Trump Defies Congress, Vetoes $740 Billion Defense Bill

December 23, 2020 by Dan McCue
President Donald Trump speaks at the White House in Washington. (AP Photo/Evan Vucci)

WASHINGTON – President Donald Trump made good on a threat Wednesday, vetoing the $740 billion National Defense Authorization Act.

Congress passed the fiscal year 2021 defense spending plan earlier this month with more than the two-thirds majority needed in both chambers to override a veto.

If the House and Senate do override Trump’s veto, it would be the first time they did so during his presidency.

The bill, which has become law for 59 years in a row, is considered must-pass because it authorizes a host of special pay and bonuses for troops, military construction projects, training programs and other vital operations.

In a message to lawmakers on Capitol Hill, Trump said, “unfortunately, the Act fails to include critical national security measures, includes provisions that fail to respect our veterans and our military’s history.”

He went on to say the spending package “contradicts efforts by my administration to put America first in our national security and foreign policy actions.” 

“It is a ‘gift’ to China and Russia,” he complained.

Specifically, the president objected to Congress failing to repeal Section 230 of the Communications Decency Act, a law that has nothing to do with the Pentagon, but which he believes provides a legal shield to tech companies like Twitter and Facebook.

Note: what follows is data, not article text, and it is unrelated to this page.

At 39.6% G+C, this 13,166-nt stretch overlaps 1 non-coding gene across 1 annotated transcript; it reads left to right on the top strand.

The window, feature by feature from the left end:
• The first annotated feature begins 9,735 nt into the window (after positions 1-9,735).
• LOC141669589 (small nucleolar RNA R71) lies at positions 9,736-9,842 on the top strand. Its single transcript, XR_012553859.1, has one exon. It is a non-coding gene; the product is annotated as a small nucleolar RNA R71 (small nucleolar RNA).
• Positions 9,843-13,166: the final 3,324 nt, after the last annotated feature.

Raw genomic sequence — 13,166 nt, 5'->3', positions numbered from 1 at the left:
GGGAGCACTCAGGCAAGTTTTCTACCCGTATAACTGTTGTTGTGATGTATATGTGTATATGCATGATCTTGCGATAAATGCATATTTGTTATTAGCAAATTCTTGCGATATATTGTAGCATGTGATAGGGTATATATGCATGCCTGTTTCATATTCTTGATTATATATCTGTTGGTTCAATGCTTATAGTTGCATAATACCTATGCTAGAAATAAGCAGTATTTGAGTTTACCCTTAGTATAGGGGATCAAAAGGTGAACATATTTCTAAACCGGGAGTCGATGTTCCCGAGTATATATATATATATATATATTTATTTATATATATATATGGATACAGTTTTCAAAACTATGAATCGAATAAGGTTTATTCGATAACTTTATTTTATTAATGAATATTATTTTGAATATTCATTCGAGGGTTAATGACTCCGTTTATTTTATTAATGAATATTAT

Trump also said he was vetoing the Act because it included a provision requiring Confederate military bases to be renamed within three years.

Trump, who had 10 days excluding Sundays to act after Congress sent him the bill, waited until the last day he could to veto it.

Congress must override the veto before noon on Jan. 3, when the 117th Congress will be sworn-in. If Congress fails to override the veto by then, lawmakers would need to start from scratch on the bill.

House Speaker Nancy Pelosi responded to word of the president’s veto by calling it “an act of staggering recklessness that harms our troops, endangers our security and undermines the will of the bipartisan Congress.” 

Noting that the NDAA has been passed on a bipartisan and bicameral basis for nearly 60 years, Pelosi said that at “a time when our country was just targeted with a massive cyberattack, it is particularly hard to understand the reasoning behind the President’s irresponsibility.” 

“Disturbingly, Trump is using his final hours in office to sow chaos, including by denying our servicemembers a long-overdue pay raise and hazard duty pay; our families paid family leave, child care, housing and health protections; and our veterans the benefits that they need and deserve,” she continued. “The President’s veto also deprives our country and allies of tools to protect global security – including for cyber-security.”

As of Wednesday afternoon, the House planned to hold its veto override vote Monday, returning to Capitol Hill for a rare post-Christmas session.

If the House successfully overrides Trump, the Senate will return on Tuesday. However, the vote will likely not be a slam dunk and it’s likely senators loyal to Trump will drag out the process.

The speculation on the Hill at present is that the Senate might not vote on the override until the morning of Jan. 3, hours before the noon swearing in of the new Congress.

The NDAA passed the House earlier this month by a vote of 355-78. It then passed the Senate, 84-13. 

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